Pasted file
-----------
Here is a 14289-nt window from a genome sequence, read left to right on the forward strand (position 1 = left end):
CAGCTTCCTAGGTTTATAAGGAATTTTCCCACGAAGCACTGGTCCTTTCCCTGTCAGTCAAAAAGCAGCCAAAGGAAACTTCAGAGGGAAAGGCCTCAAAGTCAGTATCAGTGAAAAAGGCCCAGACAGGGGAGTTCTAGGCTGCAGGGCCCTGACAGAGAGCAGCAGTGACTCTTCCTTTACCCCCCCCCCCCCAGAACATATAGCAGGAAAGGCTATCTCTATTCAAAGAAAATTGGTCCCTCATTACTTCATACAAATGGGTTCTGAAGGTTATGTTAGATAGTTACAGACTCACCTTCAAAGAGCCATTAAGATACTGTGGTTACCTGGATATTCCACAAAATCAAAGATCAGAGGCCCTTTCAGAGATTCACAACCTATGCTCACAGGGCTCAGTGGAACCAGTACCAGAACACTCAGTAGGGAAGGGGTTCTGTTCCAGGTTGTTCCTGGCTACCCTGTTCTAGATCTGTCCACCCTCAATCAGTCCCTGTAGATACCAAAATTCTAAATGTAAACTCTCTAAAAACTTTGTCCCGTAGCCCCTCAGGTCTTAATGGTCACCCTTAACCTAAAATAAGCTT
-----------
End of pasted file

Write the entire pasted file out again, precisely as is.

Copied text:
Here is a 14289-nt window from a genome sequence, read left to right on the forward strand (position 1 = left end):
CAGCTTCCTAGGTTTATAAGGAATTTTCCCACGAAGCACTGGTCCTTTCCCTGTCAGTCAAAAAGCAGCCAAAGGAAACTTCAGAGGGAAAGGCCTCAAAGTCAGTATCAGTGAAAAAGGCCCAGACAGGGGAGTTCTAGGCTGCAGGGCCCTGACAGAGAGCAGCAGTGACTCTTCCTTTACCCCCCCCCCCCCAGAACATATAGCAGGAAAGGCTATCTCTATTCAAAGAAAATTGGTCCCTCATTACTTCATACAAATGGGTTCTGAAGGTTATGTTAGATAGTTACAGACTCACCTTCAAAGAGCCATTAAGATACTGTGGTTACCTGGATATTCCACAAAATCAAAGATCAGAGGCCCTTTCAGAGATTCACAACCTATGCTCACAGGGCTCAGTGGAACCAGTACCAGAACACTCAGTAGGGAAGGGGTTCTGTTCCAGGTTGTTCCTGGCTACCCTGTTCTAGATCTGTCCACCCTCAATCAGTCCCTGTAGATACCAAAATTCTAAATGTAAACTCTCTAAAAACTTTGTCCCGTAGCCCCTCAGGTCTTAATGGTCACCCTTAACCTAAAATAAGCTT